Article No. 270
Customer Psychology Findings, by James Larsen, Ph.D.
In the Aid of Empathy
Researcher explores customer emotions as they make purchases.
What he learned will help salespeople be more empathetic.
Empathy is a terrific asset for salespeople. It helps them sense the needs of customers and helps customers gain trust and confidence in the salesperson. It’s something that sales managers try to train their people to do, and it’s something they look for when they hire new people.
Research that explores the inner thinking and feelings of customers in the process of making purchases is very helpful. It informs salespeople of customer qualities. It gives them things to look for.
Philip Trocchia, from the University of South Florida, recently did such research and found much that is useful.
Trocchia interviewed people about their car-buying experiences. Nearly everyone buys a car, and most people buy many cars over their lifetimes. These are vivid experiences, and people remember them. They remember what they felt, and they remember what they did. Trocchia believed that recalling these experiences would give him an insight into car buying, and he also believed he would gain an insight into the process of making purchases in general.
Trocchia began interviewing people, finding them at random in a nearby shopping mall, and he kept interviewing people until he stopped hearing anything new. He wasn’t interested in learning percentages, that is, the percentage of people who felt one way or another. He wanted to gain the full breadth of experiencing.
Here is the best of his findings:
Trocchia found that most customers care what the salesperson thinks of them. They care a lot. They want to sense that the salesperson likes them and respects them. Often, they care enough that they are willing to “cave in” to the offer the salesperson makes in order to avoid appearing cheap or mean spirited.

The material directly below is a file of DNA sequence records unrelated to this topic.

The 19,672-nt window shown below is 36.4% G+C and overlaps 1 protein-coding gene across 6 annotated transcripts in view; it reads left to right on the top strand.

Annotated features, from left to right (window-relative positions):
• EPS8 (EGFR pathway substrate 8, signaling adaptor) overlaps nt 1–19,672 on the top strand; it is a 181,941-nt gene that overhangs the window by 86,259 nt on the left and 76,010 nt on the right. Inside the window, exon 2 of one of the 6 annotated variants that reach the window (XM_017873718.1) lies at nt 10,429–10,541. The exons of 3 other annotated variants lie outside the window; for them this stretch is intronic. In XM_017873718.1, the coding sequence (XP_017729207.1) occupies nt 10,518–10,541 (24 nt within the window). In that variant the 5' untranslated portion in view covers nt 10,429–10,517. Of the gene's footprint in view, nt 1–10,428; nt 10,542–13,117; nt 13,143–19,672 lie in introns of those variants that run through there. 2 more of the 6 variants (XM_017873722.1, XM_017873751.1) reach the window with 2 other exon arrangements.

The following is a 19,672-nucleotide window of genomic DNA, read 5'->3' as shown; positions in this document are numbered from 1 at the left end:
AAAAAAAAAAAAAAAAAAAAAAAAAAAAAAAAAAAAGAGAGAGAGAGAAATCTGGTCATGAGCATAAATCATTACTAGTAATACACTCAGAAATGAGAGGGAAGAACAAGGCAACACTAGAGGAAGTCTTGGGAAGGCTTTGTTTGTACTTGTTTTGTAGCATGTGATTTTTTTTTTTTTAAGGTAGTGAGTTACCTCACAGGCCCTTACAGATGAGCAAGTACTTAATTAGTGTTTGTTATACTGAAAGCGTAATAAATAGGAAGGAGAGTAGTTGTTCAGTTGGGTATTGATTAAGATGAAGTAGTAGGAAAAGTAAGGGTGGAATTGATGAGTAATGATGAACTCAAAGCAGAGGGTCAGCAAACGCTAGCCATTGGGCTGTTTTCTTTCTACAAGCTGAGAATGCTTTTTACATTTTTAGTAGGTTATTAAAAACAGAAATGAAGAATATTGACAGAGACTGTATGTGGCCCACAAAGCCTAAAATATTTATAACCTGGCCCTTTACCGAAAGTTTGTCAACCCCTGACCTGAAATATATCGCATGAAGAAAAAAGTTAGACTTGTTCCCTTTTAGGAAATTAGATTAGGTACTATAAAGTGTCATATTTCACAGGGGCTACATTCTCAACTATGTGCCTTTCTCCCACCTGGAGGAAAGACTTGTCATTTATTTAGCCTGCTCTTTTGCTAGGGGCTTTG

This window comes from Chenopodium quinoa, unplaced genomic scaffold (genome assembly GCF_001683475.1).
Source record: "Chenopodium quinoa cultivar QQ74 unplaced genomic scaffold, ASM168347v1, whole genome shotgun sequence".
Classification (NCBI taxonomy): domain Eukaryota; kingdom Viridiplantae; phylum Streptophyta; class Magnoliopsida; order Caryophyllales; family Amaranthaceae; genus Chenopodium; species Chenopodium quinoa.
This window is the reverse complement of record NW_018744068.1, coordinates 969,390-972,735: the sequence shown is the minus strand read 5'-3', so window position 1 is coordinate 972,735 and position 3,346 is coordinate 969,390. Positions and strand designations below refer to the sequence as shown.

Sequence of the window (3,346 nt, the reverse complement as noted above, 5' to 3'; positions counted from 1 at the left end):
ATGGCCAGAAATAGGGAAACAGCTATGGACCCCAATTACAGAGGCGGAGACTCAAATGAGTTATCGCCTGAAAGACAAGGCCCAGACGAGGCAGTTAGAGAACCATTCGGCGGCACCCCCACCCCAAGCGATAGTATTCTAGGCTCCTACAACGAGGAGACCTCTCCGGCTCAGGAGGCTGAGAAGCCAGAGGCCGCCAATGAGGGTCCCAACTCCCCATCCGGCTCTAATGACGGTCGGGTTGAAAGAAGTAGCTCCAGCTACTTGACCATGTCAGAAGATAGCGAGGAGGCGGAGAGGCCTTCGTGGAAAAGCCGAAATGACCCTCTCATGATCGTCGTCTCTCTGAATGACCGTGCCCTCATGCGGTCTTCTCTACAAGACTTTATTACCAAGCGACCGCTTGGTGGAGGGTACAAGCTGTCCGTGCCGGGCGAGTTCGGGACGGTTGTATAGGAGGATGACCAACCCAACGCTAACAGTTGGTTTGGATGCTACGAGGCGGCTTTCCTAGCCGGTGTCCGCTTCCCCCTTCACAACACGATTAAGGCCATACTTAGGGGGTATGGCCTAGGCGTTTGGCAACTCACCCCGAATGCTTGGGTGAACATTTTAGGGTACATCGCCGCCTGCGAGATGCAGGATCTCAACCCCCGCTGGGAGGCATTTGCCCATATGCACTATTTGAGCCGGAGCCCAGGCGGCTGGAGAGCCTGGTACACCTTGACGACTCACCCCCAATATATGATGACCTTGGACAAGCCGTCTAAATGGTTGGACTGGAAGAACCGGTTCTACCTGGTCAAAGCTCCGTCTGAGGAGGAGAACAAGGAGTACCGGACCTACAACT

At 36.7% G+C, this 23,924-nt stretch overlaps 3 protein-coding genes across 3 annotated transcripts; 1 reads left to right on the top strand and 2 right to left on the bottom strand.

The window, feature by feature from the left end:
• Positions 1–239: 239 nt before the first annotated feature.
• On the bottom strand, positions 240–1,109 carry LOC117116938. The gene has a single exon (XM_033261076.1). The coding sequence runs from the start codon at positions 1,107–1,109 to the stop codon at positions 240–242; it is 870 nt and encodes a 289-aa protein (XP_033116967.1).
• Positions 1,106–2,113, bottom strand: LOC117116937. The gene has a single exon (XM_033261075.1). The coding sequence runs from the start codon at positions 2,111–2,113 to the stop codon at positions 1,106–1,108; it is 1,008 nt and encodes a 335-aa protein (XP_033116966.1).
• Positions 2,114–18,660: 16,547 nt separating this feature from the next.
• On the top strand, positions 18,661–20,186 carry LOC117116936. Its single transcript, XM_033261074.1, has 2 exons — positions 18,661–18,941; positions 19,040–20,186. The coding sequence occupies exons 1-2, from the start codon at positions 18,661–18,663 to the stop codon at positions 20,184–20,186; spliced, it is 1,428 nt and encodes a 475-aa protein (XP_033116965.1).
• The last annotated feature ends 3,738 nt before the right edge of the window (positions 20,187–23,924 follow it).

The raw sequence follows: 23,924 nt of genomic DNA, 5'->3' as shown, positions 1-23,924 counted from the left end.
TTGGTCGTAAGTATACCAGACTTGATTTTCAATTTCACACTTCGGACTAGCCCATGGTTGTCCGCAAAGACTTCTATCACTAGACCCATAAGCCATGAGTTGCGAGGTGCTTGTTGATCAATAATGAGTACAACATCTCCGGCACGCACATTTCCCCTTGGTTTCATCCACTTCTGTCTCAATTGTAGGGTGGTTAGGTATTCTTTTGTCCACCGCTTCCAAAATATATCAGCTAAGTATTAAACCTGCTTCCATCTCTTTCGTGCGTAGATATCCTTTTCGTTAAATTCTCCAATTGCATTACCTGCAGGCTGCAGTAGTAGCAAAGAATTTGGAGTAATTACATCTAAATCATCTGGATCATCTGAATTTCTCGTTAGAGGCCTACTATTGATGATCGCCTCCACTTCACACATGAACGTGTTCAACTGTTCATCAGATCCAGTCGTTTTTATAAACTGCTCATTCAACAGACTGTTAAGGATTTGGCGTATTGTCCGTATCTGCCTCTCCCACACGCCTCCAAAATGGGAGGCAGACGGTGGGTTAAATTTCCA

This strong desire helps explain why supportive and complimentary comments from salespeople are so often remembered and appreciated.
Customers want the salesperson to get a fair deal. They want their purchases to benefit the salesperson. For example, a salesperson who offered to give up his/her commission in order to make an item more affordable would not please most customers.
Customers feel obligated to give the salesperson a sale if this person has invested time in helping them. This is why hovering is such an objectionable practice. It creates an unwanted obligation to buy.
The presence of salespeople nearby as people shop exerts an unwanted pressure, and customers often feel a need to lie as a defense against it. For example, they often say they don’t really need a particular item, or that they can’t afford it, or that they’re “just looking,” when, in fact, they do need it, they can afford it, and they aren’t “just looking.” The “just looking” comment is supposed to lower the expectations of salespeople so they won’t hover and exert unwanted pressure.
If a purchase goes smoothly, then customers often feel they could have done better somewhere else. This is part of the well-known buyer’s regret salespeople are warned to avoid.
Customers often bring an audience. They come in pairs or small groups, and when this happens, they often follow scripts. One person may be the disinterested person who coaches the salesperson to cave in if he/she wants to close the sale. Another person may be the naysayer who finds fault with every choice.
The topic of scripts for customer audiences is a large one, and Trocchia did not explore it, but he did warn his readers from calling attention to it in actual sales situations. He gave the example reported by one person of a car-buying experience with a tag-along husband who found fault with every choice. The salesperson remarked humorously that he must be the “bad cop,” but his comment took the customers by surprise, and they walked out and never returned.
Customers often distrust salespeople. Customers know that salespeople are better at selling than they are at buying, and they fear that they will be victimized by a salesperson who will disregard their needs and convince them to buy a product they don’t need. However, when customers do come to trust a salesperson, it is because the salesperson has demonstrated great expertise in their product.
Professor Trocchia has given us a window into the thinking and feeling of the customers our salespeople encounter. We can use this knowledge to help our people gain the trust of customers and avoid driving them away. Thank you Professor Trocchia.
Reference: Trocchia, Philip J., Caving, Role Playing, and Staying Home: Shopper Coping Strategies in a Negotiated Pricing Environment. Psychology & Marketing, 21 (10), 823-853. www.businesspsych.org
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